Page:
* Erin McKeown * Nettwerk
The great American song isn't in danger of extinction. For that, thank Linda Ronstadt. Ever since she teamed up with a dying Nelson Riddle for her '80s saccharine standards albums, many a pop star past their hit-making prime--Gladys Knight, Queen Latifah--has resorted to ransacking Tin Pan Alley. At this point Rod Stewart has recorded almost as many songbook albums as Ella Fitzgerald.
For better or worse, this practice ensures that the oeuvre of Cole Porter, Rodgers and Hart, Irving Berlin, et al will not vanish any time soon. But there is a diminishing supply of singers who can interpret these ditties in ways that make them still sound fresh and vital. In recent years Rosemary Clooney, Bobby Short, and Anita O'Day have all gone to the glory. Tony Bennett can't live forever. Who will fill their sizable shoes? Ritalin poster child Jamie Cullum and smarmy Harry Connick Jr. knockoff Michael nubia?
No. How about a 29-year-old lesbian from Northampton, Mass., instead?
Erin McKeown's Sing You Sinners isn't merely a ray of hope for fans of classic jazz and pop vocalists; it's a goddamn solar flare. Accompanied by a crackerjack trio, the singer-guitarist has a ball on her fifth full-length album, romping through mostly little-known numbers composed between 1930 and 1956. She swings hard on "Rhode Island Is Famous for You" but lets a clever lyric ("Pencils come from Pennsylvania / Vests from Vest Virginia") do most of the work. During "Coucou" she acquits herself gracefully en Francais, flirting with a sinewy clarinet line as the melody casually unfolds.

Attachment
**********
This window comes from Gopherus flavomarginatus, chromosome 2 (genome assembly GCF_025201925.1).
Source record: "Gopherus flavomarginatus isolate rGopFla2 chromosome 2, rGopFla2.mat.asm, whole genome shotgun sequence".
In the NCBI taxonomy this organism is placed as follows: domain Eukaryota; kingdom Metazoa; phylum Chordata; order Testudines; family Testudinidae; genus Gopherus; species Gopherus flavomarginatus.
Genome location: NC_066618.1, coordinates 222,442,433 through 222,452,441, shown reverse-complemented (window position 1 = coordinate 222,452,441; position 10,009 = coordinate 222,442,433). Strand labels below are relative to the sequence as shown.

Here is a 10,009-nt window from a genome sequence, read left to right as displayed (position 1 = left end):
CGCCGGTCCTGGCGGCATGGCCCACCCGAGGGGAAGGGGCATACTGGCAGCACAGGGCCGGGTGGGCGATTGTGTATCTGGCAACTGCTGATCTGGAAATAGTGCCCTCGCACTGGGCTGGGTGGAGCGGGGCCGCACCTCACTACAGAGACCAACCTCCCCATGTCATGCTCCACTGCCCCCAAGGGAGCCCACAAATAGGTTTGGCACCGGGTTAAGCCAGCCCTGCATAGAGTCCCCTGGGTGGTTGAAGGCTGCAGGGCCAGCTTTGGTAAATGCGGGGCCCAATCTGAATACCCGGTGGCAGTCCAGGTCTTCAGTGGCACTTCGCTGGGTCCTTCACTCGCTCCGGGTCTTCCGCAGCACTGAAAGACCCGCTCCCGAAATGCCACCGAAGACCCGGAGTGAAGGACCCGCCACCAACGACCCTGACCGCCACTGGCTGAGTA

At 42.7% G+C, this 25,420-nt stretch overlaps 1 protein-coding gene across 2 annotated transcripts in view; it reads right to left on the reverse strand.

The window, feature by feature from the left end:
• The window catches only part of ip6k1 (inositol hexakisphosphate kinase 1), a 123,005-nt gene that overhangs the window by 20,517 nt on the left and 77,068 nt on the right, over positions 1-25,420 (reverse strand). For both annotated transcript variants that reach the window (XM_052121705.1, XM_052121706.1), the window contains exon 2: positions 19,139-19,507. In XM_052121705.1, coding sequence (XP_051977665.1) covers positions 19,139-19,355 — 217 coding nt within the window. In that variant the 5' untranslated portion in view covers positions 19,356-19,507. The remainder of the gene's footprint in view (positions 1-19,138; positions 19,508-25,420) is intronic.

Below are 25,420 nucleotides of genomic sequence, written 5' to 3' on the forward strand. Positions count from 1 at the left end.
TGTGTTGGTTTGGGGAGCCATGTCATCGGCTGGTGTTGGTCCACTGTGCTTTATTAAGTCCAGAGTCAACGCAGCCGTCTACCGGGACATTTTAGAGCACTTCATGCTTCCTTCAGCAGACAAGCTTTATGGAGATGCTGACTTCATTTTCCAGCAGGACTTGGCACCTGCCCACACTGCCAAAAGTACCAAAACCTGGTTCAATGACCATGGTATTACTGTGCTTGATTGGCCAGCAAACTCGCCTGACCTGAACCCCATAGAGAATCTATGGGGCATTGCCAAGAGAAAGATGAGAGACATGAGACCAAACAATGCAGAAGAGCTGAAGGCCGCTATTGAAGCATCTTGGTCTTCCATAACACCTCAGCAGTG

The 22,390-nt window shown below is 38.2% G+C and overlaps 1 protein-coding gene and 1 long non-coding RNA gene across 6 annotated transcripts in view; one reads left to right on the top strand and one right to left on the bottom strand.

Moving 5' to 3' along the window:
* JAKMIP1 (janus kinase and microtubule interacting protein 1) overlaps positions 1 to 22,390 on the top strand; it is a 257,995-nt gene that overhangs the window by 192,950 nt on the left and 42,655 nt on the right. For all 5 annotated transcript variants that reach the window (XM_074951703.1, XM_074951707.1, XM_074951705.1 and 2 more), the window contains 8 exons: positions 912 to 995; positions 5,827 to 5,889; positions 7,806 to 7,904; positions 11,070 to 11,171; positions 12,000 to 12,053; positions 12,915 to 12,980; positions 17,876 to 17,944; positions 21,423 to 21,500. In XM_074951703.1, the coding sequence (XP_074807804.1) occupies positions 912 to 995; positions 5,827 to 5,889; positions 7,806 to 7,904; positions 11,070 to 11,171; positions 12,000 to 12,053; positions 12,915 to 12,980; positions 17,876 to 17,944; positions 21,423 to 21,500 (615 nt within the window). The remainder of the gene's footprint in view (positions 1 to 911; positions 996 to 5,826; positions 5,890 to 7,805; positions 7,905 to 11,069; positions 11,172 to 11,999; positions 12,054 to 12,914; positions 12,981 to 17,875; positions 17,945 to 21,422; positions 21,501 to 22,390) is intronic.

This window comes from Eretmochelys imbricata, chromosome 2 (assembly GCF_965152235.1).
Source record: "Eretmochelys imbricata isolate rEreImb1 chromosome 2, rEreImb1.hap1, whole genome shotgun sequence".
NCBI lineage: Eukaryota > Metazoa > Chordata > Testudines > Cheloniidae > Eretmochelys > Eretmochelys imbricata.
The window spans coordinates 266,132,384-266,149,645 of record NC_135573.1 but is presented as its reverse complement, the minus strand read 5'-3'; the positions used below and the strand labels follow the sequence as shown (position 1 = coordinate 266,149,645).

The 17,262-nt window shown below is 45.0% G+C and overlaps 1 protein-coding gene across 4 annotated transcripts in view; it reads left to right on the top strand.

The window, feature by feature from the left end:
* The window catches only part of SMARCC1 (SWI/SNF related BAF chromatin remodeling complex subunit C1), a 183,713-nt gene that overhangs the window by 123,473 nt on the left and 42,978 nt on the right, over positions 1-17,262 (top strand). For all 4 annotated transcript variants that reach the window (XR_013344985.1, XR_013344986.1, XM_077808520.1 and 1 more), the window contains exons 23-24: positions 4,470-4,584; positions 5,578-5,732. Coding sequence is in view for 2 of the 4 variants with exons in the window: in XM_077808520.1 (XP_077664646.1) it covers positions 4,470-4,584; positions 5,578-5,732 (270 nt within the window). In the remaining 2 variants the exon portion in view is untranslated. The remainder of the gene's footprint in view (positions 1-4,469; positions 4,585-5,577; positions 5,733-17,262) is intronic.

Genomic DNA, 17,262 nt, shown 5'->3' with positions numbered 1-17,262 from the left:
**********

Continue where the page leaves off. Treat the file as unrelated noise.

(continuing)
A conversational mezzo-soprano, McKeown never sounds like she's trying to prove anything--except maybe how much she loves this repertoire. Her pitch isn't laser-sharp, but like Peggy Lee and Chet Baker she has rhythmic savvy and exuberance that easily compensate. This is particularly evident on the smattering of better-known songs. A confessed Judy Garland fan, she opens with a light, gleeful rendition of "Get Happy," enlivened by a small brass ensemble. At the other end of the spectrum, she takes Porters "Just One of Those Things" at a crawl; her spacy, brooding interpretation actually ekes surprises out of this time-worn standard.
Up to now McKeown has been known primarily for her thoughtful originals, which makes this detour into standards even more impressive. She treated the project as a lark (it was recorded live-in-studio in four days) yet gives the songs much-needed life, while giants who have hung waning careers on such gambits inevitably flatten them. Even if McKeown never makes another album of this variety, what a treat to know the genre's best traditions will survive a little longer. Imagine Bennett's relief.
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|Author:||Reighley, Kurt B.|
|Publication:||The Advocate (The national gay & lesbian newsmagazine)|
|Date:||Jan 30, 2007|
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